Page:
The whole world has gone to hell thanks to the poor political and economic decisions of Baby Boomers, according to the Millennial Generation. However, their opinions aren’t unique, as many generations blame boomers for their epic blunders since the 1980s.
Axios cited their latest poll with Survey Monkey noting that millennials expect a more difficult future as a result of the poor decisions from boomers.
Millennials, who were born between 1980 and 2000, came of age in an era of so-called “trickle-down economics” and the aftermath of such policy. They first began voting in wake of the World Trade buildings crashing to the Manhattan streets below. In a world where an advanced degree is mandatory for anyone seeking a future, the generation graduated into a one of the worst job markets since the Great Depression.
All the while, Wall Street was scamming youth and jacking up student loan interest rates. All the while, boomers have destroyed the Earth and the environment and the GOP is threatening Social Security and Medicare, which would likely force millennial parents to live with their children in their old age. This was prior to the gun debate younger millennials have taken up. It has primed the generation toward progressive policies.
It’s no shock boomers are getting the blame. Even when it comes to the frequent attacks on millennials from boomers, the former has no one to blame but the latter for raising them to be that way.
Boomer Axios writer Steve LeVine is predicting “the generational divide could turn into political rivalry as the generations compete for limited tax dollars — millennials seeking government help as automation takes hold, and boomers insisting on promised levels of Social Security and Medicare.”
However, he doesn’t account for the unique and unprecedented relationships that millennials share with their parents. The byproduct of helicopter parenting in a millennial childhood are very close relationships in adulthood. Millennials also share many major generational events with the Greatest Generation, which fought through World War II and suffered the Great Depression, which is sometimes cited for the closeness millennials share with their grandparents.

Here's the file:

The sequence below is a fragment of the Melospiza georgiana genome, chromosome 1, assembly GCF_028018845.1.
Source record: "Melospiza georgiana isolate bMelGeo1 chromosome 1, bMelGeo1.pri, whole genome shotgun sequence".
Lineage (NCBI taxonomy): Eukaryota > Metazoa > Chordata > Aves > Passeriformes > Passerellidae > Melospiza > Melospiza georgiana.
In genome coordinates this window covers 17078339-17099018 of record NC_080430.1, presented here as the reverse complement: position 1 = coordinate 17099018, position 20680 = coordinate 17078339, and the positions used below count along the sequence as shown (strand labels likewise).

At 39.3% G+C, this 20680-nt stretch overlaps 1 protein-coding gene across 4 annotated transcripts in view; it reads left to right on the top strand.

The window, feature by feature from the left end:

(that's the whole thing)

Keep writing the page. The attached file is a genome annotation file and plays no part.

That similar experience of an economic disaster and long war might account for how both millennials and the Greatest Generation feel about their financial responsibility. Fifty-six percent of millennials say that they are “extremely” or “very” responsible with managing their money. Axios compared it to 80 percent of those in the Greatest Generation who feel they are responsible. Those over 70 years old are living on retired fixed incomes while millennials are grappling with stagnant wages, high rent costs and hefty student loan payments.
It has been common for commentators and writers to pit millennials against boomers in some kind of generational warfare. The unsubstantiated assumptions come from numbers like the survey presents, but frequently ignores personal relationships between boomers and millennials. This survey specifically disputes that assessment with the 30 percent of Baby Boomers who also blame themselves for the current problems facing the United States.
The survey was conducted April 9-13 and surveyed 4,638 adults in the United States. You can read the full crosstabs here.